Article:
Trademark dispute with Twitter forces Twitpic to shut down

It looks like Twitter is using its legal powers to force Twitpic to shut down over trademark disputes. Effective September 25th, the Twitter-linked photo sharing service will cease to operate. According to Twitpic, a tool should become available over the next few days that will allow current users to export their photos and videos should they choose to archive their shared multimedia content for longevity after the service is gone.

"A few weeks ago Twitter contacted our legal demanding that we abandon our trademark application or risk losing access to their API," Twitpic said in a blog post citing the reason why they are closing their doors. "Unfortunately we do not have the resources to fend off a large company like Twitter to maintain our mark which we believe whole heartedly is rightfully ours. Therefore, we have decided to shut down Twitpic."

Are you sad to see Twitpic go? Let us know in the comments. Are there any old memories that you will be archiving when the new tool goes live over the next few days?

Source: Twitpic

 

Reader comments

Trademark dispute with Twitter forces Twitpic to shut down

40 Comments

That's what I'm saying. At this point they almost seemed to be partners. What a dick head move on twitters part.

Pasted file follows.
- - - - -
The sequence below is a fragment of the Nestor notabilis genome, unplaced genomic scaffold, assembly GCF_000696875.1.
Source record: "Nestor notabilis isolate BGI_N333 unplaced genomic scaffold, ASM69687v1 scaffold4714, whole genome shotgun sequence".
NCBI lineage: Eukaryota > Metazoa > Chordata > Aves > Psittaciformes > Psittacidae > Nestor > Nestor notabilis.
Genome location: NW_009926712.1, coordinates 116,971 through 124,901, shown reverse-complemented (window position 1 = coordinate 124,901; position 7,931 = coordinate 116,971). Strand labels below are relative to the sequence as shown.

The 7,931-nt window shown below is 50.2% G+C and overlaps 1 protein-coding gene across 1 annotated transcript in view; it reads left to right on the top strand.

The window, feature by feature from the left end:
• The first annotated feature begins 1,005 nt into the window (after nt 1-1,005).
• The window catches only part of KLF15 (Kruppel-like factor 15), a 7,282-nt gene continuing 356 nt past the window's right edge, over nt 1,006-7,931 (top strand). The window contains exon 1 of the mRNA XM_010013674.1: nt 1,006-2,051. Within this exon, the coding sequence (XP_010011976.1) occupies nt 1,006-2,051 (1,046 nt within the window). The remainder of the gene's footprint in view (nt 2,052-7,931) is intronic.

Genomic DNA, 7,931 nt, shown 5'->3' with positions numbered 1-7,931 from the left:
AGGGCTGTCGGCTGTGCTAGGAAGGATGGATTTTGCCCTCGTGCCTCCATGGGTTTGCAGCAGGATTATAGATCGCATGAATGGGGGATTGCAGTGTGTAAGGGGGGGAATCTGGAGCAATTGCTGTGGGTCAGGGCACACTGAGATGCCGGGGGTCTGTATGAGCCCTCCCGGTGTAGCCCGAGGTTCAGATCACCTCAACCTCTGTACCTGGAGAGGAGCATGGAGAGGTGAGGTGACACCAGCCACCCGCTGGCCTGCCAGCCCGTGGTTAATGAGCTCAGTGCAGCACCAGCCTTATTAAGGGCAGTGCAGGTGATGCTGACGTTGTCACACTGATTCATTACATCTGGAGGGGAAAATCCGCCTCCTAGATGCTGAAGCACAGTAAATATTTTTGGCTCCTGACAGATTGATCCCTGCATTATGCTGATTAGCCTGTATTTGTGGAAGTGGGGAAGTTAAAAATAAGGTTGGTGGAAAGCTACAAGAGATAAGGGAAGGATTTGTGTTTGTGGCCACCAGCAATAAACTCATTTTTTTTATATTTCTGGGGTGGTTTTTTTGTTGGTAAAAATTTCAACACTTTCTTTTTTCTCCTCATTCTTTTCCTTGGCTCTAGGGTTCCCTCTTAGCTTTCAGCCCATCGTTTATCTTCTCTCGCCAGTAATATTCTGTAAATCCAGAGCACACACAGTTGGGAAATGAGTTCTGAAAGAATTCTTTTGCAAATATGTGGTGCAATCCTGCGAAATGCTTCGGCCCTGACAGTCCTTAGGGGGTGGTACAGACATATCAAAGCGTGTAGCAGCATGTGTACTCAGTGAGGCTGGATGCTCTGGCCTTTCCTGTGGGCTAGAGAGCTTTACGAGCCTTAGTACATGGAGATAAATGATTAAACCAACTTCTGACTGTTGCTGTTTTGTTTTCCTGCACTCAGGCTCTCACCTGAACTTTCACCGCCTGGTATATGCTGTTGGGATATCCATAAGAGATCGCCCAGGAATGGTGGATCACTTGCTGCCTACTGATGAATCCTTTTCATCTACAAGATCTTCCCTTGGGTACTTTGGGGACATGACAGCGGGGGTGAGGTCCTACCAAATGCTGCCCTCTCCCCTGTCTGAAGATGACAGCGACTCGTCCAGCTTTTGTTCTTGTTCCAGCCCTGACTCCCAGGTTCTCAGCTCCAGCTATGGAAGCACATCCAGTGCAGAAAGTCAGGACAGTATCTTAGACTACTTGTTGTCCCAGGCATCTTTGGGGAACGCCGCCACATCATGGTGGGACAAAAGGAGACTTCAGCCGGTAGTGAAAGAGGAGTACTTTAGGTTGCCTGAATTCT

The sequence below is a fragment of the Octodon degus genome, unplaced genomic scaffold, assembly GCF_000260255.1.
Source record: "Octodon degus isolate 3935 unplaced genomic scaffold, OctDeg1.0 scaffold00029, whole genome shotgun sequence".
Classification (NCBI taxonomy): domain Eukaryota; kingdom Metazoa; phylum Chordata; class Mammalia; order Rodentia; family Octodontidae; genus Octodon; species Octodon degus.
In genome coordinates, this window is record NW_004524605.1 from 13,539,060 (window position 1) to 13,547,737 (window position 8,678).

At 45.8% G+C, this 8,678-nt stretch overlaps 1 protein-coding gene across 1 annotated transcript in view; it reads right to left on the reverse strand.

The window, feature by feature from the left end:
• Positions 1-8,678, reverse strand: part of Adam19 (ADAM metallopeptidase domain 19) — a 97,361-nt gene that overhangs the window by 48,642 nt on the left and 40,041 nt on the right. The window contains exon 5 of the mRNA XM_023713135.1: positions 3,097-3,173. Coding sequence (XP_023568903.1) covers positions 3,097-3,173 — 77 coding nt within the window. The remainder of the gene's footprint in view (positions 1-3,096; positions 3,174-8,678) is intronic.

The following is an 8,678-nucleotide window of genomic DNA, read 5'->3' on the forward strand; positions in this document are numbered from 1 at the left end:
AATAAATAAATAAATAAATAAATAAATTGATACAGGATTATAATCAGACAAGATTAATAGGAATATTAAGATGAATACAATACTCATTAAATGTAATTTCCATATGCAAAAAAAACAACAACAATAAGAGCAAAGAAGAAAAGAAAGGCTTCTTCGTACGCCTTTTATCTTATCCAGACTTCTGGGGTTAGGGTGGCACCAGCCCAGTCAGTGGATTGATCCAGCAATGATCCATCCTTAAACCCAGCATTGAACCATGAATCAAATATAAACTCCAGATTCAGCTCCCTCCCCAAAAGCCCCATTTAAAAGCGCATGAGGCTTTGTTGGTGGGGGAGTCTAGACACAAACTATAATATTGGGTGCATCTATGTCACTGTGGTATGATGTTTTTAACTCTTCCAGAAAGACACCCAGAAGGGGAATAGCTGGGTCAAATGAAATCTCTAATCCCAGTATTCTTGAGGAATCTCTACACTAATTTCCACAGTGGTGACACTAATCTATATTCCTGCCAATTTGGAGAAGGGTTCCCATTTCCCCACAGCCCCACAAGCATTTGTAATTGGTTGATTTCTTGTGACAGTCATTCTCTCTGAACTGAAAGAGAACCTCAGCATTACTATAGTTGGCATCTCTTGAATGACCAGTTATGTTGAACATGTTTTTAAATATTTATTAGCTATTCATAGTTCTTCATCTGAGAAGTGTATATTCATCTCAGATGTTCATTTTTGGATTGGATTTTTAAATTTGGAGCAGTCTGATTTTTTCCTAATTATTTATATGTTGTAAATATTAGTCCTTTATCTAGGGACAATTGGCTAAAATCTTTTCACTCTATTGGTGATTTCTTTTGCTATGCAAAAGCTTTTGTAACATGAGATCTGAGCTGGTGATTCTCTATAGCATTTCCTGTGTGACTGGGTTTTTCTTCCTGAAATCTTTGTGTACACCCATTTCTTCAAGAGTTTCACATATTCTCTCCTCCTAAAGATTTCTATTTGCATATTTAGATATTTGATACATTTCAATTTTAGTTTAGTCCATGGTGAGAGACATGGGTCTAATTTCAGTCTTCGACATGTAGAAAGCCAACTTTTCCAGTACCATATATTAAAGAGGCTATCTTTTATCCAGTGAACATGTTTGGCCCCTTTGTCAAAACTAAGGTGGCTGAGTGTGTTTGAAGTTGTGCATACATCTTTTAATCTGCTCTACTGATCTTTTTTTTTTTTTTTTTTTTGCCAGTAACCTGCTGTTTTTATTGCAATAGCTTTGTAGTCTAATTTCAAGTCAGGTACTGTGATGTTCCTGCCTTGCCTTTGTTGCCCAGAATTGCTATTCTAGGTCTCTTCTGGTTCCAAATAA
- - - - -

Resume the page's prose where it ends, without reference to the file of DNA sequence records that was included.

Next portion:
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That's understandable.. But they let them live this long, and worked very fluently with each other to the point where if you would have asked me, I would have told you Twitter owned them and it was part of Twitter. Just doesn't make sense that Twitter would have attacked them after this long, possibly buy them out, but not attack them with lawsuits.

That could be EXACTLY why they're enforcing these trademark rights now. The primary purpose of trademark law is to prevent consumer confusion.

Yeah really, they've been around for a very long time. Pretty weak, pretty much why I hardly use Twitter as well.

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What a nice way to show their gratitude for a service that filled a huge functionality-hole for such a long time before Twitter offered their own image upload services. Just like with 3rd party apps, where would Twitter have been without them in the "early" days of their service!?!?